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Liquefied natural gas

Most natural gas producers use tri-ethylene glycol (TEG) to remove water from the natural gas stream to meet pipeline quality standards. This dehydration process is required to prevent the formation of hydrates at low temperatures and corrosion caused by carbon dioxide or hydrogen sulfide, which are normally not removed at this stage.

Dehydration is accomplished by reducing the inlet water dew point. The wet gas is brought into contact with dry glycol in an absorber. The glycol absorbs the water vapor, reducing the dew point. The wet rich glycol then flows from the absorber to a regeneration system where the entrained gas is separated and fractionated in a column and re-boiler. Heating boils off the absorbed water vapor, after which the water dry lean glycol is cooled in a heat recovery system and pumped back to the absorber.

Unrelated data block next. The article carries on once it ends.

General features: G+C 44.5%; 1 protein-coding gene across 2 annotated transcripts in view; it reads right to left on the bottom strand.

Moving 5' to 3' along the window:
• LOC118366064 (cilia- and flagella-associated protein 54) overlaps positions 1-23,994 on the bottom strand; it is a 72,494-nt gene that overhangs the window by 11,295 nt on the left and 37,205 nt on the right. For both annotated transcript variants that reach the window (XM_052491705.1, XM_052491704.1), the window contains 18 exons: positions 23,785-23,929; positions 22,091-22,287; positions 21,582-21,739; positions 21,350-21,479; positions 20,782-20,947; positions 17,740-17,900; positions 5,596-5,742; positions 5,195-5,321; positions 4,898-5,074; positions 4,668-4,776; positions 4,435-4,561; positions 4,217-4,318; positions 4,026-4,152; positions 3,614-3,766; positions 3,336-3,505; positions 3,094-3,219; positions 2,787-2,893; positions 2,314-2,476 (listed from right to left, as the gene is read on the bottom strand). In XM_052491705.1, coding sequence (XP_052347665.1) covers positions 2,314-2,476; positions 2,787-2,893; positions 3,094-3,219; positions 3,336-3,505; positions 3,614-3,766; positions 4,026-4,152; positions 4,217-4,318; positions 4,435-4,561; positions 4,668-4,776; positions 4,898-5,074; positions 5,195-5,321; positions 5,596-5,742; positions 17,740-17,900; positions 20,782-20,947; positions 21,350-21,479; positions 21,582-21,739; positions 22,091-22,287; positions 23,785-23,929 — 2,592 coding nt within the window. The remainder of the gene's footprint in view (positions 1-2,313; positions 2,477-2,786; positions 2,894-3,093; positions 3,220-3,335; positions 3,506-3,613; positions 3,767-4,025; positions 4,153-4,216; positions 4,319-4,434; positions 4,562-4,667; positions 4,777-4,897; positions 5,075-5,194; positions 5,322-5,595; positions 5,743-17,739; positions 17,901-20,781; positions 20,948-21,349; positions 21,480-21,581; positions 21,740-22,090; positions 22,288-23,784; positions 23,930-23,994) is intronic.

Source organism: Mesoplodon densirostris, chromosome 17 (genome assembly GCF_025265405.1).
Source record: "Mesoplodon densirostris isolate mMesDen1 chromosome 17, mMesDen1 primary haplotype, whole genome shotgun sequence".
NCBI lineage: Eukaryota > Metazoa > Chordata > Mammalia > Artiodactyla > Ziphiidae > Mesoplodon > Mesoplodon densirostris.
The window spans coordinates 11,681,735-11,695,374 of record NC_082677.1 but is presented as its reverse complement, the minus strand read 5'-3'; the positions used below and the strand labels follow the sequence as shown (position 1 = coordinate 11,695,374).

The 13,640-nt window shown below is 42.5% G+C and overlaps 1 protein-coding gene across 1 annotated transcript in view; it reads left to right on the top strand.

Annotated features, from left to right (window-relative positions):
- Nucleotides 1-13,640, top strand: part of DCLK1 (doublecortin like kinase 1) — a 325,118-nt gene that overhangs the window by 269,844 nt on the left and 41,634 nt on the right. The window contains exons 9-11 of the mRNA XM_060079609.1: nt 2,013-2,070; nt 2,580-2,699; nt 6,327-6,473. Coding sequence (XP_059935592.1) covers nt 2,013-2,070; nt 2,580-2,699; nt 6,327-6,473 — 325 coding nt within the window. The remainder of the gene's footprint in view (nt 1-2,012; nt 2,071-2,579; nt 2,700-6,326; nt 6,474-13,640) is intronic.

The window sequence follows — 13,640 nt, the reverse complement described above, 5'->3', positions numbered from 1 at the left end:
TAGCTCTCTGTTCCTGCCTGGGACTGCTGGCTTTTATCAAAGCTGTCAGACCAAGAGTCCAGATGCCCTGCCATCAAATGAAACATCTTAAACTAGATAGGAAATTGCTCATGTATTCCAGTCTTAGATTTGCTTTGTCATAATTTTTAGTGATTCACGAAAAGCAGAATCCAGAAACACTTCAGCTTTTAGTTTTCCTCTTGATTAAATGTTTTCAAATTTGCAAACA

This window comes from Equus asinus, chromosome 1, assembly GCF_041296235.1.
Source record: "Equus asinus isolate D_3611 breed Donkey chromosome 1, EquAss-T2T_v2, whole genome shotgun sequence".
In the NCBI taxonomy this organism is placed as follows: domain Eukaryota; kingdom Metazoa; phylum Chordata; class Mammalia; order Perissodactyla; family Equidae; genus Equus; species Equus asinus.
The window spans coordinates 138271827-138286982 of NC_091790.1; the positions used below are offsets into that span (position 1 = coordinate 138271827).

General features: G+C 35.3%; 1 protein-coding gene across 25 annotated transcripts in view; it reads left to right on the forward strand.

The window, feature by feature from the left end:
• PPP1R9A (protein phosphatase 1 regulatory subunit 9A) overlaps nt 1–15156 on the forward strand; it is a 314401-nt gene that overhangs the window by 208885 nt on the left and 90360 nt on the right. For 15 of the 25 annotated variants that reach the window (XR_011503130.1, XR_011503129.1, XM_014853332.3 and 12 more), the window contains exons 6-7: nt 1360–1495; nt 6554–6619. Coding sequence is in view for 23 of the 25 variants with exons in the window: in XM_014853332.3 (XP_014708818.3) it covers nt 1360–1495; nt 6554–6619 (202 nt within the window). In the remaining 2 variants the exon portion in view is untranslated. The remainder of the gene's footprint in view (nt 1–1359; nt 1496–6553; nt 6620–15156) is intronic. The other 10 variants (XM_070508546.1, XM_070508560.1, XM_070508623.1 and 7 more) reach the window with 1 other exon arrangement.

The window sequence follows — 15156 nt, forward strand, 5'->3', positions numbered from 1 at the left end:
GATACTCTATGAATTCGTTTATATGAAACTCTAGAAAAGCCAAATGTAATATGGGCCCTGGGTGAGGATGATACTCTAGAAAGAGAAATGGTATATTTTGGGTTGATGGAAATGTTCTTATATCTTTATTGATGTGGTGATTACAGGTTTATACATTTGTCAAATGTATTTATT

Power to gas (P2G) is a method for synthesizing natural gas by hydrolyzing water, to extract hydrogen, and by using a Sabatier reaction to extract carbon from carbon dioxide to form methane (CH4). Since the P2G process consumes carbon dioxide, it is often sited with a biogas plant, which emits carbon dioxide.

SWEP brazed plate heat exchangers (BPHEs) are used in the liquefaction and regasification of boil-off gas (BOG) and for pre-cooling natural gas and hydrocarbons (portable liquefaction plants). They cover applications such as mini/micro LNG production and LNG fueling stations, as well as marine and automotive/locomotive LNG applications.

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